No win, no fee
This article explains everything you need to know about "no-win-no-fee" agreements.
If you've been injured, a solicitor may be prepared to pursue your claim on a "no-win-no-fee" basis. This means that the solicitor (or their law firm) will take the risk that your claim fails. Ordinarily, though, the solicitor will want a "success fee" to compensate them for taking the risk of failure.
Conditional Fee Agreements
If you decide to instruct a solicitor on a "no-win-no-fee" basis, you will actually enter what's known as a Conditional Fee Agreement (or "CFA"), which sets out the details of the arrangement.
A CFA is a formal, legally binding agreement between you and your solicitor, and it must be in writing.
There are some restrictions on the terms of a CFA, including limits on the amount a solicitor can charge you as a success fee.
- Note CFAs changed in April 2013 under the Legal Aid, Sentencing and Punishment of Offenders Act.
Since April 2013, your solicitor is permitted to set the success fee as a percentage of the damages you recover on your claim. Successful claimants may see up to 25% of the damages awarded to them set aside for the solicitor's success fee.
Significantly, solicitors are not permitted to use CFAs in matrimonial, child custody or other family law cases, and are not allowed to use them in criminal cases.
What happens if my claim fails?
If your claim fails, then generally you will not have to pay your solicitor anything at all (unless you have agreed to pay court costs, expert's fees and similar expenses that the solicitor advanced in connection with the case).
It is, however, important to remember that if your claim fails in court, you will almost certainly be liable to pay the other party's costs. Ordinarily, your solicitor will assist you in taking out insurance against this risk, but you will probably have to pay the insurance company yourself.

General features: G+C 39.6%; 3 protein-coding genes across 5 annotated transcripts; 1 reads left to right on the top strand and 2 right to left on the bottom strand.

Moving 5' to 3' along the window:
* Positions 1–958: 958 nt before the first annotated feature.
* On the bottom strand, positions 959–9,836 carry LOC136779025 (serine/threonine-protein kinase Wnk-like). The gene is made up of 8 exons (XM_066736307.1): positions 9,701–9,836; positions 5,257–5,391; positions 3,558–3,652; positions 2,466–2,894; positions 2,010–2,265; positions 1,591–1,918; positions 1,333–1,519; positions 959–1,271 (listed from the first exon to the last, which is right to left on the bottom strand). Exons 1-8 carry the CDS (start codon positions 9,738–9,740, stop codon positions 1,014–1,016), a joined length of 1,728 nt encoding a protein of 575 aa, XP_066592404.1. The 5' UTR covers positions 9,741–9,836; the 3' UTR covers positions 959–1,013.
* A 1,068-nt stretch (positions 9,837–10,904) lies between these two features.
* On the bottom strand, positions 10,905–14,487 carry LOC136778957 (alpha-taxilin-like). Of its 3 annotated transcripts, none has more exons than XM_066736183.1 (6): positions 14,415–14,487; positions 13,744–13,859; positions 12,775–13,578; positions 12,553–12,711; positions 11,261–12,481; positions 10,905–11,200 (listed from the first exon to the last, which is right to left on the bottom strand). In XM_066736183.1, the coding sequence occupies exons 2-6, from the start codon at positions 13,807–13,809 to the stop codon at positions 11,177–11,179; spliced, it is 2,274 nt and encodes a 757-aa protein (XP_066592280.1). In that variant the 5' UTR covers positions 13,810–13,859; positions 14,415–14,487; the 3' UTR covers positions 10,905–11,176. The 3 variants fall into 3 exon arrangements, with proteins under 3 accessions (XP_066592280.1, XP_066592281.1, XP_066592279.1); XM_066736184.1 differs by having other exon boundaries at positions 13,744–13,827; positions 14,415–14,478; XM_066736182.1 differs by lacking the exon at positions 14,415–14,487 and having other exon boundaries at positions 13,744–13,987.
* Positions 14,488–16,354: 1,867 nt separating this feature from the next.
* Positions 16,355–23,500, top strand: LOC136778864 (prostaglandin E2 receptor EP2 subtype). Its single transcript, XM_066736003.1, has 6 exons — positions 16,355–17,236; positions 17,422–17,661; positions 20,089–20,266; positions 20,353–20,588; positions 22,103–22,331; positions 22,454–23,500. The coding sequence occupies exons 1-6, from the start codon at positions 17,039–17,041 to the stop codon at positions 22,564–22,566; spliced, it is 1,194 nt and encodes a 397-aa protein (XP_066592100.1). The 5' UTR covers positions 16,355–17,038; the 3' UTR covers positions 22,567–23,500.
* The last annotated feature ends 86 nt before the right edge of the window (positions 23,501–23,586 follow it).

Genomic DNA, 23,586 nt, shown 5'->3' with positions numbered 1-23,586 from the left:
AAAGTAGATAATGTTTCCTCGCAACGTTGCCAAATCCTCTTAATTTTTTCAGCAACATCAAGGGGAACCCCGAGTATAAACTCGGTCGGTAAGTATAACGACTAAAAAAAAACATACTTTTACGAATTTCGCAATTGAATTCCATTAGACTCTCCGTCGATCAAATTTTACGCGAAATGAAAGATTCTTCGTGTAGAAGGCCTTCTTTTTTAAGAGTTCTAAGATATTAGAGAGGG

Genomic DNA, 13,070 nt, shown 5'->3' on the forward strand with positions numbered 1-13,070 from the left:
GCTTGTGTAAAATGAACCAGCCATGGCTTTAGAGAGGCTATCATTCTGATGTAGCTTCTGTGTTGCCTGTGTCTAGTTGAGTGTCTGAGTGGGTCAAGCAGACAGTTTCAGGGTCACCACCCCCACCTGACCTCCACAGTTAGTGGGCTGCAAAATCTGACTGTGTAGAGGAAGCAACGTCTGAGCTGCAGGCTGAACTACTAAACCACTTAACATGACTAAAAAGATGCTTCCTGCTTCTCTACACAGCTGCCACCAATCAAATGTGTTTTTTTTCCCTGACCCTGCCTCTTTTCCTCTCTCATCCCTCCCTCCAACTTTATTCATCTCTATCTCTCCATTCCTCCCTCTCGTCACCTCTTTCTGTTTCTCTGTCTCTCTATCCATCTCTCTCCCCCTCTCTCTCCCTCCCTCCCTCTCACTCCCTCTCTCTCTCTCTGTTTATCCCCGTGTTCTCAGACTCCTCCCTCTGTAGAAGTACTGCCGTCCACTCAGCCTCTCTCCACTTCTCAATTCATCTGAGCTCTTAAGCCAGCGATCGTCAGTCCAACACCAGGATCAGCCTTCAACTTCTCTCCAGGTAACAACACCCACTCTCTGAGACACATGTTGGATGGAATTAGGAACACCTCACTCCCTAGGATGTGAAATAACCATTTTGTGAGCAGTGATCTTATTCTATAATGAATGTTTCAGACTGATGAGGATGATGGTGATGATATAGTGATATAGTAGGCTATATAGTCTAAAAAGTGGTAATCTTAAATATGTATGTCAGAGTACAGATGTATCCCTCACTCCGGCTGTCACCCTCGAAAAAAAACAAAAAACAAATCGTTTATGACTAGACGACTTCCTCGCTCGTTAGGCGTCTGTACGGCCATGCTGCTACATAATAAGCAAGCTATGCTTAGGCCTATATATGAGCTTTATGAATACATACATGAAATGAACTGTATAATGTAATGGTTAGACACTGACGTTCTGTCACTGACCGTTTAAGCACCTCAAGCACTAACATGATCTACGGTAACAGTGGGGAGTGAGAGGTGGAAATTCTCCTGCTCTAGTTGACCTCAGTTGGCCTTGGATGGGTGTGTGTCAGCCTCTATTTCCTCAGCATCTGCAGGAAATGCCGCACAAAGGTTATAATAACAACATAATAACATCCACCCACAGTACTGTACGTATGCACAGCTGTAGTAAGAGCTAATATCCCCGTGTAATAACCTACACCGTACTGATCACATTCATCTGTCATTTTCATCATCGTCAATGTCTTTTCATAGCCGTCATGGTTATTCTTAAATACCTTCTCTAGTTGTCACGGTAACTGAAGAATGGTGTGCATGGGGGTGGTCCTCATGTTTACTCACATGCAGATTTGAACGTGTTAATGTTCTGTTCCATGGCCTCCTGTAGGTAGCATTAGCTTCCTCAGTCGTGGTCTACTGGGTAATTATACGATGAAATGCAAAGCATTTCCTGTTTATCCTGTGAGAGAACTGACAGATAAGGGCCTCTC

What happens if I win?
If you win, you will pay your solicitor their normal fees, their disbursements (which are out-of-pocket costs, such as filing fees and expert's fees that they have advanced in connection with your case) and the success fee.
Ordinarily, the court will order your opponent pay all of these fees (except the success fee) and reimburse you for any premium you paid to insure against the risk that you would lose your case. But this does not happen in every case, so you may have to pay your own costs.
Remember too that "winning" a case is not always as straightforward as it may seem. Sometimes, it is possible to win a case overall, but to lose important intermediate proceedings. In these circumstances, you may be liable to pay some of the costs your opponent has incurred in connection with the intermediate proceedings that you lost.
Another way that "winning" may be affected is if your opponent made a pre-judgment settlement offer (known as a "Part 36 Offer"), which you rejected. If you reject a Part 36 Offer and receive judgment for an amount less than that offered, you will be liable for some or all of the costs incurred by your opponent after he/she made the offer. The principle is that you have to pay for your opponent's "wasted costs" in forcing further (and ultimately unnecessary) litigation.